Steve McQueen, Paul Newman, & John Wayne: A Chat With Author Marshall Terrill
November 2010 has been a bittersweet month for Steve McQueen fans, as he succumbed to mesothelioma exactly thirty years ago at only fifty years old. Fortunately, today the occasion has been marked with an ongoing series of revealing interviews with McQueen biographer Marshall Terrill, who also has a new McQueen biography, Steve McQueen: The Life and Legend of a Hollywood Icon.
Terrell is a reporter in the truest sense of the word, and although he is a McQueen fan, he doesn't whitewash any details of the actor's interesting life. Throughout November, Terrill has been in a whirlwind of promotional activities, with an upcoming trip to Japan occurring between Nov. 20--28th, with McQueen's widow, Barbara, in attendance as well.
And now, here is Part Five. If you missed anything, click here to go back to Part Four, focusing on McQueen's mesothelioma battle and its aftermath.
Tidbits you won't want to miss below include McQueen and John Wayne backstage at an awards ceremony, McQueen's relationship with Paul Newman (on and off the screen), and the film, among others, that McQueen shouldn't have turned down.
Did McQueen ever regret passing on Butch Cassidy and the Sundance Kid, then going on to make The Reivers?
I have never heard any stories saying McQueen regretted turning down Butch Cassidy. In his mind, if he didn't get top billing, then there was nothing else to discuss.
Personally, I would have loved to have seen him in this role...it was so perfect for McQueen, and I believe he was short-sighted about the star billing. He would have also been excellent in Apocalypse Now, The Bodyguard, The Driver, and A Bridge Too Far.
The film I regret seeing him turn down the most was director William Friedkin's The Sorcerer. That's a very good film with Roy Scheider in the lead role, but McQueen would have given it another dimension and made it a classic.
Friedkin (The French Connection, The Exorcist) would have pushed McQueen to greatness on that film. It's a shame that he didn't make that movie, because right around the time he did An Enemy of the People in 1977, he could have used a box-office hit.
Concerning McQueen’s co-stars, who in your opinion got the best performance out of him?
I'd have to say off the top of my head Dustin Hoffman forPapillon; Faye Dunaway for The Thomas Crown Affair; Edward G. Robinson for The Cincinnati Kid and Robert Preston for Junior Bonner.
McQueen did his best work when he knew he was going up against someone formidable. And he was especially amped when acting opposite Paul Newman in The Towering Inferno.
Paul Newman & McQueen. Please talk about their relationship on and off the screen.
Psychologist Peter O. Whitmer believes that Steve had what he called a “weird professional sibling rivalry” with Newman. Whitmer thinks it stemmed from the fact that Steve never had a brother with whom to go through this rite of adolescent passage, and that Newman fit the bill.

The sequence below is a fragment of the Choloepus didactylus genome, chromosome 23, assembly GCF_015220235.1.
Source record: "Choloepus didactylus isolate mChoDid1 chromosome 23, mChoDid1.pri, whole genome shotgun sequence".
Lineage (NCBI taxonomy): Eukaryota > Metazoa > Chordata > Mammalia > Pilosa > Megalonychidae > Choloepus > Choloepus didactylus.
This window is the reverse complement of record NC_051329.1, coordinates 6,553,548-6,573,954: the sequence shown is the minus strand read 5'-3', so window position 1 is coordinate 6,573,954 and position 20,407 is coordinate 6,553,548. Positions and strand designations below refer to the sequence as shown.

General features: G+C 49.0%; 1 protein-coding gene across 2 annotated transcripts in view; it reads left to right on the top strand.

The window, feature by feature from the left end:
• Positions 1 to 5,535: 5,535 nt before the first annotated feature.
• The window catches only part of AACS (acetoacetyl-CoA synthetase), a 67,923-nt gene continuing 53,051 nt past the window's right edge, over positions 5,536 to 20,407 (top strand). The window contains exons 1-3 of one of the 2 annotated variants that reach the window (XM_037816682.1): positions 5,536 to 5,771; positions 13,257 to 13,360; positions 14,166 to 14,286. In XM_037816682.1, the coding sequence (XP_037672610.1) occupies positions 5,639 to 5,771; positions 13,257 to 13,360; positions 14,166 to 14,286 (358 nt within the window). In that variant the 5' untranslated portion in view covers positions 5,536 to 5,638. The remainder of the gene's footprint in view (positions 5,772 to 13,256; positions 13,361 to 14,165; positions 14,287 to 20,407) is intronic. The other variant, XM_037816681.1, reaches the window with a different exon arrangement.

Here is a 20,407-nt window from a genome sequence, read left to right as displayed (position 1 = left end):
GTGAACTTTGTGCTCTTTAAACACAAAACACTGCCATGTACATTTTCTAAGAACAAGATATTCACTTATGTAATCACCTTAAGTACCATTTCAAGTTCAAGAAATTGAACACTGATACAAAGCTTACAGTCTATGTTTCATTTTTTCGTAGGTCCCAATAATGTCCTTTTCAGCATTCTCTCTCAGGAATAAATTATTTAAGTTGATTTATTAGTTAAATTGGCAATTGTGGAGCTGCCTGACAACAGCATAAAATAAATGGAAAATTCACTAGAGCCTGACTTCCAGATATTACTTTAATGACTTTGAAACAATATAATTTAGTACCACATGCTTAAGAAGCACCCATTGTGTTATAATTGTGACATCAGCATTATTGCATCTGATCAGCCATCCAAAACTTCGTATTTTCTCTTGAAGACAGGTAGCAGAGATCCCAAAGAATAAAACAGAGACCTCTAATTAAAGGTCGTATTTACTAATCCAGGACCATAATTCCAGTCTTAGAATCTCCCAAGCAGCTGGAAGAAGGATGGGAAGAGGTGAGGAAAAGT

I believe they liked each other as people, but Steve was jealous that Newman got to the top much quicker than he did. This rivalry manifested itself again on Butch Cassidy and the Sundance Kid when Steve refused to do the movie based on the grounds that he would not get top billing.
It finally came to a close when McQueen finally got top billing and the more dominating part in The Towering Inferno. Let me point out it wasn’t a one-way street – according to a few new accounts, Newman also made sure to guard his territory.
Inferno screenwriter Stirling Silliphant told a very funny story about how the two stars went back and forth with him regarding their lines, and sneaking behind each other’s backs but never directly confronting the other.
I'm particularly interested in interviews with Newman after McQueen's death; what did Newman think of McQueen in retrospect?
That’s a very interesting question because I’ve never come across an article or interview where Newman commented on the record about McQueen either during his lifetime or after his death. I find this very telling given that Neman lived almost 30 years after McQueen passed away.
There is a relatively new book out by Newman's lifelong friend, A.E. Hotchner, called Paul and Me. Hotchner writes about visiting Newman on the set of The Towering Inferno. He said that Newman was very unhappy with himself and McQueen, going so far as to call him “chicken shit” for counting up the lines in the screenplay and demanding parity.
This proves what I’ve always felt about superstars: there’s no room at the top for anyone else. Look at Elvis Presley and Michael Jackson – who were their best friends? The answer is nobody.
Is there a John Wayne/McQueen story that comes to mind? Were they friends or perhaps acquaintances?
McQueen greatly respected John Wayne and held him up as the gold standard for movie stars. I remember hearing a story most recently from Barbara McQueen. She was looking over pictures in Steve McQueen: A Tribute to the King of Cool and spotted the two pictures of McQueen and Wayne.
She chuckled and then told me this great story. She said the two legends were at an awards ceremony in the 1960s and were either presenters or co-presenters. They were hanging out backstage, waiting to go on, when Wayne didn’t feel like going to the restroom or there wasn’t enough time to find a restroom, and so Wayne took a leak against a wall or curtain.
She said that Steve started laughing and joined in, also relieving himself. Barbara said Steve remembered the encounter with a huge smile. After we both finished laughing, I said, “Oh, why did you have to tell me that storyafter the book was published?”
To be continued......
To follow writer Jeremy Roberts on Twitter, visit @jeremylr.